2) Effects from a CME are likely to be observed at Earth within 96 hours.
3) There is a possibility of either M or X class flares within the next 48 hours.
Green: 0-30% probability, Yellow: 30-70% probability, Red: 70-100% probability.
(Click on image for 2K resolution). 4K resolution. Compare to the previous day's image. 0.5K image
When available the active region map has a coronal hole polarity overlay where red (pink) is negative and blue is positive.
Data for all numbered solar regions according to the Solar Region Summary provided by NOAA/SWPC. Comments are my own, as is the STAR spot count (spots observed at or inside a few hours before midnight) and data for regions not numbered by SWPC or where SWPC has observed no spots. SWPC active region numbers in the table below and in the active region map above are the historic SWPC/USAF numbers.
|Active region||Date numbered
|Spot count||Location at midnight||Area||Classification||SDO / HMI 4K continuum
image with magnetic polarity overlays
|Total spot count:||0||4||0|
|Sunspot number:||0||34||0||(total spot count + 10 * number of spotted regions)|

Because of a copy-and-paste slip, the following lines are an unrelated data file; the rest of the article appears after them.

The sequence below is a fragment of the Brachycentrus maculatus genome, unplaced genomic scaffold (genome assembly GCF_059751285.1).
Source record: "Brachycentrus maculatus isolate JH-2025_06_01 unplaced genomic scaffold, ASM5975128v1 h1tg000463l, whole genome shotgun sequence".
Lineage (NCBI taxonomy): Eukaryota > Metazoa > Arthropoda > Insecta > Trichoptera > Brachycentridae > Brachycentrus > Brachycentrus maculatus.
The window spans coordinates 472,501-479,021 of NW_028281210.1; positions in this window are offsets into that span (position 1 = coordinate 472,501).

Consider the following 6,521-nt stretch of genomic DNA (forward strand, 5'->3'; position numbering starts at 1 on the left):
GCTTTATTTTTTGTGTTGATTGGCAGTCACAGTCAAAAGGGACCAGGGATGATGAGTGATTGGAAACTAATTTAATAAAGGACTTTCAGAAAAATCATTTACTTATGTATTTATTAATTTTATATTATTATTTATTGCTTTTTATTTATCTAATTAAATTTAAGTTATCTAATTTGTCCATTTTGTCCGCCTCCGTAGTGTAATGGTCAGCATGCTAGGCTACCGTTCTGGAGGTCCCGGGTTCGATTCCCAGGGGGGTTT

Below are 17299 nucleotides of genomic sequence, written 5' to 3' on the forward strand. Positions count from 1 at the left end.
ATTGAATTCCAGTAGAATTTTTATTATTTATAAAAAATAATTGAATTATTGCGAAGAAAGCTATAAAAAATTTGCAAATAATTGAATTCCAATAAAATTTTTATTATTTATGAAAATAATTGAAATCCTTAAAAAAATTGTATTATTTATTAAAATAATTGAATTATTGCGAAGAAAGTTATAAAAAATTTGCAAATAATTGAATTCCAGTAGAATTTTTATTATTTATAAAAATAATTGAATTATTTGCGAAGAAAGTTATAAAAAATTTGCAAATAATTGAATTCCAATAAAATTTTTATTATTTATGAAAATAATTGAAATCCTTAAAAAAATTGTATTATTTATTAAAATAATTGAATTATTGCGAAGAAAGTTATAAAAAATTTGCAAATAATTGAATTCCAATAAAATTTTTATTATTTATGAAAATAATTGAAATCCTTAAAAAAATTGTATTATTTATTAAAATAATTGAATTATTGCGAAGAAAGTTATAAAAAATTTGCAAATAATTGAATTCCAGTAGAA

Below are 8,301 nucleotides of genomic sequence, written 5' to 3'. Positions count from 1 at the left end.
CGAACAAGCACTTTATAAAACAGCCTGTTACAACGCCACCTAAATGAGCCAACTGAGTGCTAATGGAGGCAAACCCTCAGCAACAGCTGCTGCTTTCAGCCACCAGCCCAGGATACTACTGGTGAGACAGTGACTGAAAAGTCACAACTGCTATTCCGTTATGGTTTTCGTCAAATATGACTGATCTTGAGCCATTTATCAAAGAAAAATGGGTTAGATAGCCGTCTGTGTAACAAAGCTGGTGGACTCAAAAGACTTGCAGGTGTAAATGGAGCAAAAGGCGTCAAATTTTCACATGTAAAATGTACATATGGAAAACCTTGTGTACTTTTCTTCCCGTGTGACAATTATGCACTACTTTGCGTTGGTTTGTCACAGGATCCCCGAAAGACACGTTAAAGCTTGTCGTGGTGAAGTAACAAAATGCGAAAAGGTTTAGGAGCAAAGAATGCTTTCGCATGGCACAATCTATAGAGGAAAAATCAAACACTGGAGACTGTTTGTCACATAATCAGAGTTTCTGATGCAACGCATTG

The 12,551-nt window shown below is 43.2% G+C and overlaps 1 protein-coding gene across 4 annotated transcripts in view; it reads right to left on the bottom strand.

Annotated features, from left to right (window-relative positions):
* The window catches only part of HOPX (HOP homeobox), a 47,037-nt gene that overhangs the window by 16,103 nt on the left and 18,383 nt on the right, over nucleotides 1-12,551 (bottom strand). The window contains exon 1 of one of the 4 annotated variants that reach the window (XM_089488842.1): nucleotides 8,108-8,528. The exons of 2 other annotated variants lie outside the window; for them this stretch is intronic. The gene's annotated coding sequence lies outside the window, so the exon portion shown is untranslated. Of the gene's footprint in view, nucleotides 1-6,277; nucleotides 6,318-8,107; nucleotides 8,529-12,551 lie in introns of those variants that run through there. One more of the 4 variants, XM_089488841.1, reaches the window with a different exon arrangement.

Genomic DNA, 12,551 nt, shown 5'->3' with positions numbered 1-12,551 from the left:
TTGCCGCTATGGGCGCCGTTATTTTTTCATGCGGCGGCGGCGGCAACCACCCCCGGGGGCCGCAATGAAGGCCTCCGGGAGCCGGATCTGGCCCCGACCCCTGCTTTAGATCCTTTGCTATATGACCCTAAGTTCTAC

|Weighted SN:||0||4||0||(Sum of total spot count + classification weighting for each AR. Classification weighting: X=0, R=3, A/S=5, H/K=10)|
|Relative sunspot number (Wolf number):||0||19||0||k * (sunspot number)
As of May 7, 2016: k = 1.1 for SWPC, k = 0.55 for MSN 2K, k = 0.80 for MSN 1K (MSN=Magnetic Sunspot Number)
|Month||Average solar flux||International sunspot number
|Smoothed sunspot number (4)||Average ap
|166.3||146.1 (cycle peak)||110.5||10.70|
|2014.04||143.9||144.8||112.5||116.4 (solar max)||7.88|
|2017.09||91.3||92.3||43.6||18.2 (-1.3)||18.22 (cycle peak)|
solar minimum candidate
|2018.12||70.0||67.8||3.1||(6.2 projected, -0.5)||6.10|
|2019.01||71.5||69.2||7.8||(6.1 projected, -0.1)||5.89|
|2019.02||70.6||68.9||0.8||(6.5 projected, +0.4)||6.88|
|2019.03||71.6||70.8||9.5||(7.3 projected, +0.8)||6.12|
|2019.04||72.4||72.9||9.1||(8.1 projected, +0.8)||6.06|
|2019.05||71.3||72.8||10.1||(8.7 projected, +0.6)||6.98|
|2019.06||(69.3)||0.0 (2A/2B) / 5.5 (2C)||(9.6 projected, +0.9)||(4.5)|
|2019.07||(10.4 projected, +0.8)|
|2019.08||(11.3 projected, +0.9)|
|2019.09||(12.5 projected, +1.2)|
|2019.10||(13.3 projected, +0.8)|
|2019.11||(14.2 projected, +0.9)|
1) Running average based on the daily 20:00 UTC observed solar flux value at 2800 MHz.
2A) Current impact on the monthly sunspot number based on the Boulder (NOAA/SWPC) sunspot number (accumulated daily sunspots / month days).
2B) Boulder SN current month average to date.
2C) STAR SDO 1K Wolf number 30 day average.
3) Running average based on the quicklook and definitive Potsdam WDC ap indices. Values in red are based on the definitive international GFZ Potsdam WDC ap indices.
This report has been prepared by Jan Alvestad. It is based on the analysis of data from whatever sources are available at the time the report is prepared. All time references are to Universal Time. Comments and suggestions are always welcome.
SDO images are courtesy of NASA/SDO and the AIA, EVE, and HMI science teams.